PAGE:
Tuesday, 25 September 2012

elizebethan theatre

In 1558 when Elizabeth the first gained the throne actors had no defined theatres. After laws were passed it was made unlawful for actors to tour and perform without support of a member of the highest ranks of the nobility. In order for actors to perform a theatre was built.Such indoor theatres were called playhouses.
 There are basically two main types of Elizabethan theatres: the public amphitheatre buildings such as the Theatre, the Globe, the Curtain and the Swan which were similar in that they were open to the sky, smaller and more expensive. The other is the private theatres such as Blackfriars and the Cockpit which were built to a hall design in enclosed and usually rectangular buildings like theatres that exist today.
‘The Theatre’ was the first theatre that was built in 1576.  It was built by the Earl of Leicester’s players who were led by James Burbage.
However, ‘the theatre’ met its demise in 1597 when it was torn to pieces. Fortunately, six months later it was rebuilt and renamed ‘the Globe.’ many of Shakespeare’s plays were performed at ‘the Globe.’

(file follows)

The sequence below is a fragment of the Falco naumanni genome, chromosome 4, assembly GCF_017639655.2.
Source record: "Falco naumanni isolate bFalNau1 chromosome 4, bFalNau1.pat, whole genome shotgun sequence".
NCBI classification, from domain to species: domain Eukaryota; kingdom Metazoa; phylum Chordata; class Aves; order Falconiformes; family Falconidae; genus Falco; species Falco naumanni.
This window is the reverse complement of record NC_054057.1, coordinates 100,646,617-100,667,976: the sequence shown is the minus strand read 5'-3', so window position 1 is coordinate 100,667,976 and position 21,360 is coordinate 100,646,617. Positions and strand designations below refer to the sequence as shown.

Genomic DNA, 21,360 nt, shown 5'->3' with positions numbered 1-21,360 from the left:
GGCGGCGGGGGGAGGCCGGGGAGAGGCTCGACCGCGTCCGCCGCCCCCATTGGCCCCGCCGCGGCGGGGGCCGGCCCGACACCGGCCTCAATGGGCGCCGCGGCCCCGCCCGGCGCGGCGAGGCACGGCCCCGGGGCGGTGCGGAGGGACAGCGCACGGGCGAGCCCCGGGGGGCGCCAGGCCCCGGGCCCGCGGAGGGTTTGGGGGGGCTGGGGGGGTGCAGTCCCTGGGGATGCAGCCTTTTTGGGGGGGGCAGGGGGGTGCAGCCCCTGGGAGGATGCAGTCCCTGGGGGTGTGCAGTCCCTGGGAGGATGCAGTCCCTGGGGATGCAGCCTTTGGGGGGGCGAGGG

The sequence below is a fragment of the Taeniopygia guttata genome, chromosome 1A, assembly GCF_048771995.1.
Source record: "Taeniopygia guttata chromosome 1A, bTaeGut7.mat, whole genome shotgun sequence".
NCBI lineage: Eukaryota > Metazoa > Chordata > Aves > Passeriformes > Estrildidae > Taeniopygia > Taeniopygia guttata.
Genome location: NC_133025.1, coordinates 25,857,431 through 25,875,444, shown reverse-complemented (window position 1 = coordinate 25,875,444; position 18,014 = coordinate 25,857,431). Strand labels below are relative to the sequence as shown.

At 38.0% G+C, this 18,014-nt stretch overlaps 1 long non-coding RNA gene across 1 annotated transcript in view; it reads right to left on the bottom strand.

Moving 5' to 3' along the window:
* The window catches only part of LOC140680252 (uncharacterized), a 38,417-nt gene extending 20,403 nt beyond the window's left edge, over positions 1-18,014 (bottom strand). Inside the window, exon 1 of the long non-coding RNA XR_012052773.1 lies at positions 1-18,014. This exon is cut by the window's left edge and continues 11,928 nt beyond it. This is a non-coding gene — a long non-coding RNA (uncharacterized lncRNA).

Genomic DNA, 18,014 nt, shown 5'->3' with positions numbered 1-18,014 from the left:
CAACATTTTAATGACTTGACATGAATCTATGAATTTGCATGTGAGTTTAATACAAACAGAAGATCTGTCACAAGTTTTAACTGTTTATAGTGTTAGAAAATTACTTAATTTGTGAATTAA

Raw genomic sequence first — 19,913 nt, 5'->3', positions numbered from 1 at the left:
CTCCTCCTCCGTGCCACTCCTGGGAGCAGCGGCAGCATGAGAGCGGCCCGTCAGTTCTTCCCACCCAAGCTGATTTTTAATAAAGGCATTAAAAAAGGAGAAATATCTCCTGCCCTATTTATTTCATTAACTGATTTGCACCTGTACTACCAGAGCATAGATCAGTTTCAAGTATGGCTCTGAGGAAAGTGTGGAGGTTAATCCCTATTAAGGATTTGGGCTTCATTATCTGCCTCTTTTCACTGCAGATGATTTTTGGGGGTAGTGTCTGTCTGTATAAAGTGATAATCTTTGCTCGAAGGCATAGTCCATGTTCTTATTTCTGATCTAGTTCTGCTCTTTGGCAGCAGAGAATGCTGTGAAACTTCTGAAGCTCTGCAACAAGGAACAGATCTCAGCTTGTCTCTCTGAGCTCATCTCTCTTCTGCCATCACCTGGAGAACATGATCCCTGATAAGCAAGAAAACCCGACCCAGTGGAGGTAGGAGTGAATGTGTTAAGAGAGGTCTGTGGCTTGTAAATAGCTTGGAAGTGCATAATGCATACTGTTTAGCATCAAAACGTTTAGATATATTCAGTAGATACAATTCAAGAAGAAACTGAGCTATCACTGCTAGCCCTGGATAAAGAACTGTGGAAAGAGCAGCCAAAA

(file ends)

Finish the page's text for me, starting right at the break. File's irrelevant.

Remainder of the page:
The original globe theatre was built in 1599 but in 1613, when a cannon fired as a part of a performance of Henry viii ignited theatres thatched roof, it burnt down. It was later rebuilt but the Puritans had it permanently closed in 1642.
The Elizabethan theatres that followed took on many plays by a few playwrights such include:
Romeo and Juliet by William Shakespeare.
Hamlet by William Shakespeare.
Merchant of Venice by William Shakespeare.
Twelfth Night by William Shakespeare.
Midsummer Night’s Dream by William Shakespeare.
Taming of the Shrew by William Shakespeare.
Henry V by William Shakespeare.
Richard III by William Shakespeare.
Edward II by Christopher Marlowe.
Doctor Faustus by Christopher Marlowe.
Jew of Malta by Christopher Marlowe.
The Spanish Tragedy by Thomas Kyd.
Every Man in His Humour by Ben Jonson - the version set in Italy, the other was Jacobean.
The Shoemaker’s Holiday by Thomas Dekker.
A Woman Killed with Kindness by Thomas Heywood.
King Leir (Anonymous) - the play on which Shakespeare based his own Jacobean King Lear.
Arden of Faversham (Anonymous).

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